Chengdu, China. May 6th, 2010
|Name||Sichuan Quake Relief|
|Aim||Mission statement: “Sichuan Quake Relief (SQR) is a non-profit, humanitarian organisation dedicated to improving the lives of those affected by the 12 May 2008 Sichuan earthquake.”|
|Staff||6, working with many volunteers|
|People reached||many communities in the earthquake region|
It has not been easy finding a ngo in China that would actually accept our donation and support. We traveled to Sichuan with the idea of supporting local non-governmental efforts to help earthquake victims, and tried to contact quite a few people. We managed to reach a few of them and got hold of some Chinese initiatives supporting families from the disaster area. However, they couldn’t accept donations and traveling to the quake region by ourselves would cost more in terms of logistics than that it would benefit the struggling communities. What to do?
Through a newspaper ad we got in touch with Sichuan quake relief and its manager Peter Coff, who explained us the situation on the ground. Mr. Coff manages a coffee shop annex bookstore in central Chengdu that obviously is one of the nerve centers of expat life in the metropolis. He founded Quake Relief two years ago, one day after the devastating quake in May 2008, together with local expats as a community based ngo, thus reducing overhead cost and operating very efficiently. The ngo is currently supporting victims of both the 2008 earthquake and the recent Yushu quake.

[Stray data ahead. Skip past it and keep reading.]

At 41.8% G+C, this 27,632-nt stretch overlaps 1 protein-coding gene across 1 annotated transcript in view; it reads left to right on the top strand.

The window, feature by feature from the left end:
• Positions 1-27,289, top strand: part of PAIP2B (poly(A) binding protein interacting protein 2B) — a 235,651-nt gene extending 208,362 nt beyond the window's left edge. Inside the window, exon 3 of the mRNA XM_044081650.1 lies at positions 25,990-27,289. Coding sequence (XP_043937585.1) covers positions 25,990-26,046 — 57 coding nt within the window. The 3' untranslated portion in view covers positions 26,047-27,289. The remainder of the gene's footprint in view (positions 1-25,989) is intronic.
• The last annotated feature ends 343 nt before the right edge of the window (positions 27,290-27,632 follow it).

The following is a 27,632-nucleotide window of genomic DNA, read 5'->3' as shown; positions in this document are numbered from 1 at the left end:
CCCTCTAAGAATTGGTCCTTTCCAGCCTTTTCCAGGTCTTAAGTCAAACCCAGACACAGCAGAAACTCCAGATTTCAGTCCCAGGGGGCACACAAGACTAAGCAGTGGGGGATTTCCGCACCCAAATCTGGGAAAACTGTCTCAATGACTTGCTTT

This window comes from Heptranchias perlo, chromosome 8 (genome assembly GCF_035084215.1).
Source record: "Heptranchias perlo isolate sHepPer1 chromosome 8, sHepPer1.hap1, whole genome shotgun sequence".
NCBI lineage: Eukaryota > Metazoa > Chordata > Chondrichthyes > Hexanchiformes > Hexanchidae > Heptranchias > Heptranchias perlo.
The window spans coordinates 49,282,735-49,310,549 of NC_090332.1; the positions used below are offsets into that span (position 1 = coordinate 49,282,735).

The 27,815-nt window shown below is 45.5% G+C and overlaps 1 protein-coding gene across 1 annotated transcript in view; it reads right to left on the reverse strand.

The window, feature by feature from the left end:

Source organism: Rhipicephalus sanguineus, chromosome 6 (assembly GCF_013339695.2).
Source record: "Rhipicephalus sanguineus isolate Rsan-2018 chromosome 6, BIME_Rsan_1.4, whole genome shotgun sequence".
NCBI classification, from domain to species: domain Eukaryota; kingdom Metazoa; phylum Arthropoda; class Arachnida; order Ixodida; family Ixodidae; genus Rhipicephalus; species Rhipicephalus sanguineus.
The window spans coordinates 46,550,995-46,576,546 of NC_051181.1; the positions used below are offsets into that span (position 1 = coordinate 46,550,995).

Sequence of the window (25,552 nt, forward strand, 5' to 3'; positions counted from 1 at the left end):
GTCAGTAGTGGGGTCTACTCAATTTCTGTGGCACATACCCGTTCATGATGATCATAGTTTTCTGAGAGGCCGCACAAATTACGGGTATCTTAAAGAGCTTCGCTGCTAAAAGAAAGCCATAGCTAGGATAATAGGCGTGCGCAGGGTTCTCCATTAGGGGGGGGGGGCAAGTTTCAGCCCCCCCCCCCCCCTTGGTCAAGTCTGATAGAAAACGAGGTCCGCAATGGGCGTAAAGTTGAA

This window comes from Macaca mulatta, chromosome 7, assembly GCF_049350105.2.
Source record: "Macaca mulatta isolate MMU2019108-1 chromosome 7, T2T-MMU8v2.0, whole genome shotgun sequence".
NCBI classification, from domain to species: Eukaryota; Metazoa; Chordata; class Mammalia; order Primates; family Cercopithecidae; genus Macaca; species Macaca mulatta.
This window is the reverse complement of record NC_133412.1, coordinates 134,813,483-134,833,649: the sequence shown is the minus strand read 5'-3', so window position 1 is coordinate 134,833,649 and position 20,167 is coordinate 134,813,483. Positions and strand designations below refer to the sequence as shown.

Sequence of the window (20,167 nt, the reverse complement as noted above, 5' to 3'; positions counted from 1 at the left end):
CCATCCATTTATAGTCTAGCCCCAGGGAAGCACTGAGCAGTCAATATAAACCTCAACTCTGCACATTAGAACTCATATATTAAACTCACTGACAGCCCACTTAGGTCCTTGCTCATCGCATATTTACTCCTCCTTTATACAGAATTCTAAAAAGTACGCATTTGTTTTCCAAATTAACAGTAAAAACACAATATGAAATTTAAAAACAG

Peter travels frequently to the region to distribute supplies and coordinate relief projects, and is clearly the best English-speaking contact in Chengdu. He works together with “handsonchengdu” for recruiting skilled volunteers and supports several smaller local initiatives reaching out to the earthquake region in very effective ways. For example, he mentions an initiative making insulating jackets out of recycled plastic bottles and a project teaching impoverished communities how to set up basic water filters.
He explains in which ways the relief efforts of the Chinese army can be effective, and where smaller initiatives can contribute their part. When it comes to manpower, the Chinese army has all it takes and seems to be coordinated with mind-boggling efficiency. However, skilled rescue workers and smart sustainable initiatives are more likely to come from smaller initiatives specializing in these areas.
|A destroyed home, image by SQR|
We decide to make a donation to the organization account, and are sure the money will be used in the best possible way.